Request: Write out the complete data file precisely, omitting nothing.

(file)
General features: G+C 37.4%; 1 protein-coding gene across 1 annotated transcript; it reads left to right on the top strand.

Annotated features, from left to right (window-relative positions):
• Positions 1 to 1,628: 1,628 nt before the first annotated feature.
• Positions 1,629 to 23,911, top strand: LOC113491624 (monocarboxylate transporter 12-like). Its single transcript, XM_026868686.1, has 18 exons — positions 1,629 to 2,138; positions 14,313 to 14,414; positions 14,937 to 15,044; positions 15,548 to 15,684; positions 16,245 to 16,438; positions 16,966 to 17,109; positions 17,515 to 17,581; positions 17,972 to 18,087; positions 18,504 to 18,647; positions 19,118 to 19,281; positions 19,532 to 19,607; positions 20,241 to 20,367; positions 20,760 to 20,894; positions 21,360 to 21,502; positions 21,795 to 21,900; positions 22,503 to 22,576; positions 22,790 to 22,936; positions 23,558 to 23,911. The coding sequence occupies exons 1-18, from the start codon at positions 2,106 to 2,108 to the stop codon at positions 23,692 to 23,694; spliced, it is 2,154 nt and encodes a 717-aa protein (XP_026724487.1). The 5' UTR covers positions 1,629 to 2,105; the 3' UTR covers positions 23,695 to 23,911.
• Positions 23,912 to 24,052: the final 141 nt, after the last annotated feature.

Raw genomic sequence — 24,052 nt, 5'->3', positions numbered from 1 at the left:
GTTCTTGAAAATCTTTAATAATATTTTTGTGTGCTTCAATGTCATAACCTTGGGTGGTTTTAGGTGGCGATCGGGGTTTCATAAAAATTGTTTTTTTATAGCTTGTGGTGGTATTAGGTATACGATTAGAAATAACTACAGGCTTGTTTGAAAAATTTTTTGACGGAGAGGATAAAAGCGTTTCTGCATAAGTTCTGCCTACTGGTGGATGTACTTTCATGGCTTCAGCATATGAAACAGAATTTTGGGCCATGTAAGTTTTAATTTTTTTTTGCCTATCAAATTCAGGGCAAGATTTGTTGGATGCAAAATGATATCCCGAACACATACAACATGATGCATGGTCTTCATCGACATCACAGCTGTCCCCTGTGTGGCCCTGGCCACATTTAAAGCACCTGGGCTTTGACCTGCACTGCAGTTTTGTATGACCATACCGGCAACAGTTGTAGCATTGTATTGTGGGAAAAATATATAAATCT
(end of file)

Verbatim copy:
General features: G+C 37.4%; 1 protein-coding gene across 1 annotated transcript; it reads left to right on the top strand.

Annotated features, from left to right (window-relative positions):
• Positions 1 to 1,628: 1,628 nt before the first annotated feature.
• Positions 1,629 to 23,911, top strand: LOC113491624 (monocarboxylate transporter 12-like). Its single transcript, XM_026868686.1, has 18 exons — positions 1,629 to 2,138; positions 14,313 to 14,414; positions 14,937 to 15,044; positions 15,548 to 15,684; positions 16,245 to 16,438; positions 16,966 to 17,109; positions 17,515 to 17,581; positions 17,972 to 18,087; positions 18,504 to 18,647; positions 19,118 to 19,281; positions 19,532 to 19,607; positions 20,241 to 20,367; positions 20,760 to 20,894; positions 21,360 to 21,502; positions 21,795 to 21,900; positions 22,503 to 22,576; positions 22,790 to 22,936; positions 23,558 to 23,911. The coding sequence occupies exons 1-18, from the start codon at positions 2,106 to 2,108 to the stop codon at positions 23,692 to 23,694; spliced, it is 2,154 nt and encodes a 717-aa protein (XP_026724487.1). The 5' UTR covers positions 1,629 to 2,105; the 3' UTR covers positions 23,695 to 23,911.
• Positions 23,912 to 24,052: the final 141 nt, after the last annotated feature.

Raw genomic sequence — 24,052 nt, 5'->3', positions numbered from 1 at the left:
GTTCTTGAAAATCTTTAATAATATTTTTGTGTGCTTCAATGTCATAACCTTGGGTGGTTTTAGGTGGCGATCGGGGTTTCATAAAAATTGTTTTTTTATAGCTTGTGGTGGTATTAGGTATACGATTAGAAATAACTACAGGCTTGTTTGAAAAATTTTTTGACGGAGAGGATAAAAGCGTTTCTGCATAAGTTCTGCCTACTGGTGGATGTACTTTCATGGCTTCAGCATATGAAACAGAATTTTGGGCCATGTAAGTTTTAATTTTTTTTTGCCTATCAAATTCAGGGCAAGATTTGTTGGATGCAAAATGATATCCCGAACACATACAACATGATGCATGGTCTTCATCGACATCACAGCTGTCCCCTGTGTGGCCCTGGCCACATTTAAAGCACCTGGGCTTTGACCTGCACTGCAGTTTTGTATGACCATACCGGCAACAGTTGTAGCATTGTATTGTGGGAAAAATATATAAATCT